I think we have some self-imposed bureaucratic steps that we go through that are cumbersome in some ways and we're constantly looking for ways to clear them out and be more streamlined. I think I've seen instances where something went wrong with a particular project or process, and so someone overengineered a fix and then applied it across everything the agency does. And then a few years later, somebody has to come along and try to clean it out because it's getting us clogged up. So I would just say trying to be more streamlined and less bureaucratic in the way we manage money and manage people and get our work done.
One of the big problems identified in the past year has been the dramatically poor performance of the global health supply chain contract, the largest USAID award in history. You helped oversee the award process. Do you think the way the contract was awarded was a mistake? What would you do differently?
No, I don't. We did years’ worth of study on the previous supply chain contracts, of which there were several. They were hard to manage and overlapping and duplicative in some ways. So I think it was a thoughtful design to the new contract. But what the concern is — and the administrator’s made no secret about this — is the performance of the awardee. He has made it clear that it is unacceptable and that he wants to see dramatic and immediate improvement and we have seen improvement. I really don’t think the fault is in the design of the project or the way that it was awarded.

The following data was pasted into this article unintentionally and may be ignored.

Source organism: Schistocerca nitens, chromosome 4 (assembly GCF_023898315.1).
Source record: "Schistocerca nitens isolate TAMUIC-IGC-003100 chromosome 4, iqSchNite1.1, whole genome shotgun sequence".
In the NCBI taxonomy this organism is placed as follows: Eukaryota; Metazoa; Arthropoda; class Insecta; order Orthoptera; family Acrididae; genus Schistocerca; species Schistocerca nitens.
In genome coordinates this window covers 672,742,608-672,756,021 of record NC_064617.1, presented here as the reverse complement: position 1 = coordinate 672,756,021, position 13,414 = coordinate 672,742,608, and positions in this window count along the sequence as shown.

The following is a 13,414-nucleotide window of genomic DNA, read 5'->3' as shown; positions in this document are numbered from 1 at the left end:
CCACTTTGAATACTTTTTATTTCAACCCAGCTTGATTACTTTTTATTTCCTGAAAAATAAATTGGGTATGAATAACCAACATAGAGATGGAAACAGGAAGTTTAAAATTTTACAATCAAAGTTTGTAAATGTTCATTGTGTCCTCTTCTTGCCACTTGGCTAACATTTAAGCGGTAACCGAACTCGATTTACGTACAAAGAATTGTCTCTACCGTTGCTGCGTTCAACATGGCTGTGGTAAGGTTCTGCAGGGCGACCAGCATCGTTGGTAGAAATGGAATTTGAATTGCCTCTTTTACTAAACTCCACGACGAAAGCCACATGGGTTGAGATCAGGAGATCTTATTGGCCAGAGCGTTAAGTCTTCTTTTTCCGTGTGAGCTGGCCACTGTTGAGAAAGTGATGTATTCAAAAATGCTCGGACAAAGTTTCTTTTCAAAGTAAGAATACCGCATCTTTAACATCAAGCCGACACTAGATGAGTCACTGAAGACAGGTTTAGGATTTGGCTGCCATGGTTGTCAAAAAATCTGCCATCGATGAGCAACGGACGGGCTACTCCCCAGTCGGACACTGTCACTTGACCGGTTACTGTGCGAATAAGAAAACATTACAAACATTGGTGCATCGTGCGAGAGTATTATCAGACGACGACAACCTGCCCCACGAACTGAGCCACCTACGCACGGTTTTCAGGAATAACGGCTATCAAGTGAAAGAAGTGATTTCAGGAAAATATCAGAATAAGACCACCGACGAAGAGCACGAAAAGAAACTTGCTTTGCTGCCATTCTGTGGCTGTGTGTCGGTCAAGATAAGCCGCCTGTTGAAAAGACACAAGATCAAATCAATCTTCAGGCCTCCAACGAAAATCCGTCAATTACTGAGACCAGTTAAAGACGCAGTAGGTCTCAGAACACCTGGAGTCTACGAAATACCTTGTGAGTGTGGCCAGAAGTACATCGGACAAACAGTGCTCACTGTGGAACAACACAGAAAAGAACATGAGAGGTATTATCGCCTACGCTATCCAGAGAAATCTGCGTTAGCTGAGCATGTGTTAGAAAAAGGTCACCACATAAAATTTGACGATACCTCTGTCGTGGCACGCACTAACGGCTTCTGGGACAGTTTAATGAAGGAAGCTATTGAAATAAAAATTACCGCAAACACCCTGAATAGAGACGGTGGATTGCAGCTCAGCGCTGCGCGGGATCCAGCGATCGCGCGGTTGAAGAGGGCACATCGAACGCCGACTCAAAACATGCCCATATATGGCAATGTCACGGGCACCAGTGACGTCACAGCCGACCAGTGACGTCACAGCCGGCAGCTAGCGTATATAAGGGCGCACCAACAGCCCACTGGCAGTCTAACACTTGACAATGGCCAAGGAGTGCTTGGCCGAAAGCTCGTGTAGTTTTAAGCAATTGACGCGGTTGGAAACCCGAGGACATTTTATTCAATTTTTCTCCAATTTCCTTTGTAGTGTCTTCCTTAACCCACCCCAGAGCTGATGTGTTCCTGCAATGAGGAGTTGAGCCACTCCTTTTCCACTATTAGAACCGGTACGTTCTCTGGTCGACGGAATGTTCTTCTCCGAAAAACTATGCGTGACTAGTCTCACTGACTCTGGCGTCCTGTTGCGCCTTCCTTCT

What can you tell us about the redesign efforts?
Green is trying to elevate the way we deliver humanitarian assistance. He's trying to more closely link strategic planning, budgeting, and performance management. He's trying to make sure the technical lessons learned in one region or one sector get shared with other regions and other sectors. So I think all of the changes that he wants to institute are just going to make the agency stronger and people will feel good about that once they can see it all laid out on a piece of paper and understand where they fit in individually. It's very explicitly not about reducing staff, but will shift staff around.
One area Green said he wants to focus more on in his role is domestic resource mobilization. What can you tell us about that strategy?